Since at least the 1980s, scientists have argued that some share of clouds, and their precipitation, likely traces to microbes. Their reasoning: Strong winds can loft germs many kilometers into the sky. And since the 1970s, agricultural scientists have recognized that certain compounds made by microbes serve as efficient water magnets around which ice crystals can form at relatively high temperatures – occasionally leading to frost devastation of crops. In 2008, Brent Christner of Louisiana State University in Baton Rouge and his colleagues reported isolating ice-nucleating bacteria from rain and snow. A year later, Prenni’s group found microbes associated with at least a third of the cloud ice-crystals they sampled at an altitude of 8 km. “But finding ice-nucleating bacteria in snow or hail is very different from saying they were responsible for the ice,” says Noah Fierer of the University of Colorado at Boulder. “I say that,” he admits, “even though as a microbiologist, I’d love to believe that bacteria control weather.” Pure water molecules won’t freeze in air at temperatures above about minus 40 degrees Celsius [minus 40 F], Christner notes. Add tiny motes of mineral dust or clay, and water droplets may coalesce around them — or nucleate — at perhaps minus 15 C [5 F]. But certain bacteria can catalyze ice nucleation at even minus 2 C [28 F], he reported at the meeting in New Orleans. Through chemical techniques, Michaud’s group determined that the ice nucleation in their hail occurred around minus 11.5 C [11.3 F] for the June hailstones and at roughly minus 8.5 C [16.7 F] for the July stones. Michaud’s data on the role of microbes in precipitation “is pretty strong evidence,” Prenni says.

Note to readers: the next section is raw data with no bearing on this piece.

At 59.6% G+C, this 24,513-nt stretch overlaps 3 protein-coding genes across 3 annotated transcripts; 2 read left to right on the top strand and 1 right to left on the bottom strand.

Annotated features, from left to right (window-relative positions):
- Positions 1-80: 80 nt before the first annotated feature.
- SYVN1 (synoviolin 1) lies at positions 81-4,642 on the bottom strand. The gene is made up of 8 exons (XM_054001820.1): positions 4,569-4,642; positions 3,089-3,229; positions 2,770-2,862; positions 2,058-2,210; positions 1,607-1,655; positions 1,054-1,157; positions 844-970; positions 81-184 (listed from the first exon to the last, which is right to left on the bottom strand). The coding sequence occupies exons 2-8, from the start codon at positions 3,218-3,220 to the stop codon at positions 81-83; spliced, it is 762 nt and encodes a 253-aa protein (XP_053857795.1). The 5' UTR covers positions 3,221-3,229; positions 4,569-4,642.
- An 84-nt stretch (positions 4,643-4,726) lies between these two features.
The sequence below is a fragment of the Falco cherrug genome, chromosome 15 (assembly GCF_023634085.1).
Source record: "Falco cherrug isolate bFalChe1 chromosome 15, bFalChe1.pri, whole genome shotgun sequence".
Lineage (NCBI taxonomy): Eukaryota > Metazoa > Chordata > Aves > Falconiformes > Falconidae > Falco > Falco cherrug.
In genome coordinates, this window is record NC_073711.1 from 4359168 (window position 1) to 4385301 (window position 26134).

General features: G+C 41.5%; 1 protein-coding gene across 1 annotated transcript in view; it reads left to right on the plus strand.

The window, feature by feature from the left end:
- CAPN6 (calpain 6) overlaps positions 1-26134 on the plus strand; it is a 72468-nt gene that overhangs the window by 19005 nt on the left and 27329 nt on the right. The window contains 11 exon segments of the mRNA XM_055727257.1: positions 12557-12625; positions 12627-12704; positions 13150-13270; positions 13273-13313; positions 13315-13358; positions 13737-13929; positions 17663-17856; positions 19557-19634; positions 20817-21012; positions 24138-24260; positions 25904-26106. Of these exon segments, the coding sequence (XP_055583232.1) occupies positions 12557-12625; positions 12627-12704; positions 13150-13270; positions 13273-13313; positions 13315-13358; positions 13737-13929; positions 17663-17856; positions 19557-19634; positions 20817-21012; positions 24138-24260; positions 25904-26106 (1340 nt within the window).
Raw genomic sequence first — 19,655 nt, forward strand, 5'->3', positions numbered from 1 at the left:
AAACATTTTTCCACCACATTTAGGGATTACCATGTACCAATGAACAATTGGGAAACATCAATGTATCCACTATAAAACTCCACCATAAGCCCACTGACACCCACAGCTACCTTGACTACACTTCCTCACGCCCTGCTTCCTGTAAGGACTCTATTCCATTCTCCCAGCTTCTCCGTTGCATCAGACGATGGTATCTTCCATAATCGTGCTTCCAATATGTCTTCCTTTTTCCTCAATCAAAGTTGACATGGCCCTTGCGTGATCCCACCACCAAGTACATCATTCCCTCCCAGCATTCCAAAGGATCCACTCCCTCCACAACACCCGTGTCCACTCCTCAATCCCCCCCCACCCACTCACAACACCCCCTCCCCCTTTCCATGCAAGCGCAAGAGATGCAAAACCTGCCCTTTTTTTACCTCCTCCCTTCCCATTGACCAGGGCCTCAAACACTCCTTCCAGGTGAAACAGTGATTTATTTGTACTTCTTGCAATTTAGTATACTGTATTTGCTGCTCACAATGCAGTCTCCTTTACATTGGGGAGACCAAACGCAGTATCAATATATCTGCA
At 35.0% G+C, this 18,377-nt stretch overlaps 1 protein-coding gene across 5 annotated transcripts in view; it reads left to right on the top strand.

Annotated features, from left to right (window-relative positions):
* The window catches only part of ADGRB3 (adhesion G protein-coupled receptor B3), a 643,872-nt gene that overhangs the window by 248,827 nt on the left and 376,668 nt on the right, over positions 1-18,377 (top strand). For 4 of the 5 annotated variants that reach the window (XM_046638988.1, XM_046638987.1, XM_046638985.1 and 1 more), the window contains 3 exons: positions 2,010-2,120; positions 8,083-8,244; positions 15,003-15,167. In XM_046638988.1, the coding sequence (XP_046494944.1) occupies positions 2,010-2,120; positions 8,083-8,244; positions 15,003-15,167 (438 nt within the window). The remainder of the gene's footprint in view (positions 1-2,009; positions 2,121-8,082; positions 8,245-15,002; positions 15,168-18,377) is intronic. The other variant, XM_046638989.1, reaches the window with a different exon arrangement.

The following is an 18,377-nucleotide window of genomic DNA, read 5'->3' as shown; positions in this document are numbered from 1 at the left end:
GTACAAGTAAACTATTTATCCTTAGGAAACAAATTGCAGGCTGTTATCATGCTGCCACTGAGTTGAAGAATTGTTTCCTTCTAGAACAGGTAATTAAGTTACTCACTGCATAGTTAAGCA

Also at the meeting, Pierre Amato of Clermont University in Clermont-Ferrand, France, reported biological activity in materials sampled from a cloud at an altitude of 1,500 meters. The air hosted many organic pollutants, including formaldehyde, acetate and oxalate. Sunlight can break these down to carbon dioxide, a greenhouse gas, something Amato’s group confirmed in the lab. But sunlight didn’t fully degrade some organics unless microbes were also present. Moreover, certain cloudborne bacteria — the French team identified at least 17 types — degraded organic pollutants to carbon dioxide at least as efficiently as the sun did. Amato’s team reported these findings online Feb. 9 in Atmospheric Chemistry and Physics Discussions. This microbial transformation of pollutants to carbon dioxide occurs even in darkness. Amato has calculated the total nighttime microbial production of carbon dioxide in clouds and pegs it “on the order of 1 million tons per year.” Though not a huge sum – equal to the carbon dioxide from perhaps 180,000 cars per year – he cautions that this amount could increase based on airborne pollutant levels, temperatures and microbial populations.”